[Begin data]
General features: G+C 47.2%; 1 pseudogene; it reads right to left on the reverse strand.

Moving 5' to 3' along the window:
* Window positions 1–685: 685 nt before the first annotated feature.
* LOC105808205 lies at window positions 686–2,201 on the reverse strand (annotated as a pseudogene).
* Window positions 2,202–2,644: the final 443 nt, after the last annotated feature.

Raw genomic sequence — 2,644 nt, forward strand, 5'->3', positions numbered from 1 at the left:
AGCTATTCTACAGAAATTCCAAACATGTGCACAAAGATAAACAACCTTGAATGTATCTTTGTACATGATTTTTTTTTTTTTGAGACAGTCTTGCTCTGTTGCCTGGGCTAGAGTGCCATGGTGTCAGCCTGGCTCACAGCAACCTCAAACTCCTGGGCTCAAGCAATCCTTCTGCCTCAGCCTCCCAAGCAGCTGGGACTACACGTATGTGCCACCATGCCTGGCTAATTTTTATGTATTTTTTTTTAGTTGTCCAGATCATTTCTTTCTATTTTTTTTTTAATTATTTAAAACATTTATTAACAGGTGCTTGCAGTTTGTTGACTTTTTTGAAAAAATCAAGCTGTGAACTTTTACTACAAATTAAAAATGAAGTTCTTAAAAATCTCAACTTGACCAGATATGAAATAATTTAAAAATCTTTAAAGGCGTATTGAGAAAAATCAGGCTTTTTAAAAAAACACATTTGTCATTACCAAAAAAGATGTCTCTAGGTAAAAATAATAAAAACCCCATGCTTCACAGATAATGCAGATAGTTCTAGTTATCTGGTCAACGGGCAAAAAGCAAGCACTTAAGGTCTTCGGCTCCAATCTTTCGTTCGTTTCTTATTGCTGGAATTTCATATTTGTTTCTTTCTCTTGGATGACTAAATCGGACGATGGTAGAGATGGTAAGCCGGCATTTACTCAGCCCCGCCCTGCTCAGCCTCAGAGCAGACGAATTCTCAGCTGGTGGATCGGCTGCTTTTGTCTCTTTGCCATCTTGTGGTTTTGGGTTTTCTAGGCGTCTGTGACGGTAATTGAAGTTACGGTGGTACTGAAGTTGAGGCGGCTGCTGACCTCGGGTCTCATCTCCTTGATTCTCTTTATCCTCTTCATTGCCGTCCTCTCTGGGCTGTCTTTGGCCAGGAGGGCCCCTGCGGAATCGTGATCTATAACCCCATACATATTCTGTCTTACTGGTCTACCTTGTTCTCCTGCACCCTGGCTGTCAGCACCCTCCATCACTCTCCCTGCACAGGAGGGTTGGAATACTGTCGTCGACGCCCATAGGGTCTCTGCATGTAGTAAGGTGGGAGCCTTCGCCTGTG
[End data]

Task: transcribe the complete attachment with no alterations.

General features: G+C 47.2%; 1 pseudogene; it reads right to left on the reverse strand.

Moving 5' to 3' along the window:
* Window positions 1–685: 685 nt before the first annotated feature.
* LOC105808205 lies at window positions 686–2,201 on the reverse strand (annotated as a pseudogene).
* Window positions 2,202–2,644: the final 443 nt, after the last annotated feature.

Raw genomic sequence — 2,644 nt, forward strand, 5'->3', positions numbered from 1 at the left:
AGCTATTCTACAGAAATTCCAAACATGTGCACAAAGATAAACAACCTTGAATGTATCTTTGTACATGATTTTTTTTTTTTTGAGACAGTCTTGCTCTGTTGCCTGGGCTAGAGTGCCATGGTGTCAGCCTGGCTCACAGCAACCTCAAACTCCTGGGCTCAAGCAATCCTTCTGCCTCAGCCTCCCAAGCAGCTGGGACTACACGTATGTGCCACCATGCCTGGCTAATTTTTATGTATTTTTTTTTAGTTGTCCAGATCATTTCTTTCTATTTTTTTTTTAATTATTTAAAACATTTATTAACAGGTGCTTGCAGTTTGTTGACTTTTTTGAAAAAATCAAGCTGTGAACTTTTACTACAAATTAAAAATGAAGTTCTTAAAAATCTCAACTTGACCAGATATGAAATAATTTAAAAATCTTTAAAGGCGTATTGAGAAAAATCAGGCTTTTTAAAAAAACACATTTGTCATTACCAAAAAAGATGTCTCTAGGTAAAAATAATAAAAACCCCATGCTTCACAGATAATGCAGATAGTTCTAGTTATCTGGTCAACGGGCAAAAAGCAAGCACTTAAGGTCTTCGGCTCCAATCTTTCGTTCGTTTCTTATTGCTGGAATTTCATATTTGTTTCTTTCTCTTGGATGACTAAATCGGACGATGGTAGAGATGGTAAGCCGGCATTTACTCAGCCCCGCCCTGCTCAGCCTCAGAGCAGACGAATTCTCAGCTGGTGGATCGGCTGCTTTTGTCTCTTTGCCATCTTGTGGTTTTGGGTTTTCTAGGCGTCTGTGACGGTAATTGAAGTTACGGTGGTACTGAAGTTGAGGCGGCTGCTGACCTCGGGTCTCATCTCCTTGATTCTCTTTATCCTCTTCATTGCCGTCCTCTCTGGGCTGTCTTTGGCCAGGAGGGCCCCTGCGGAATCGTGATCTATAACCCCATACATATTCTGTCTTACTGGTCTACCTTGTTCTCCTGCACCCTGGCTGTCAGCACCCTCCATCACTCTCCCTGCACAGGAGGGTTGGAATACTGTCGTCGACGCCCATAGGGTCTCTGCATGTAGTAAGGTGGGAGCCTTCGCCTGTG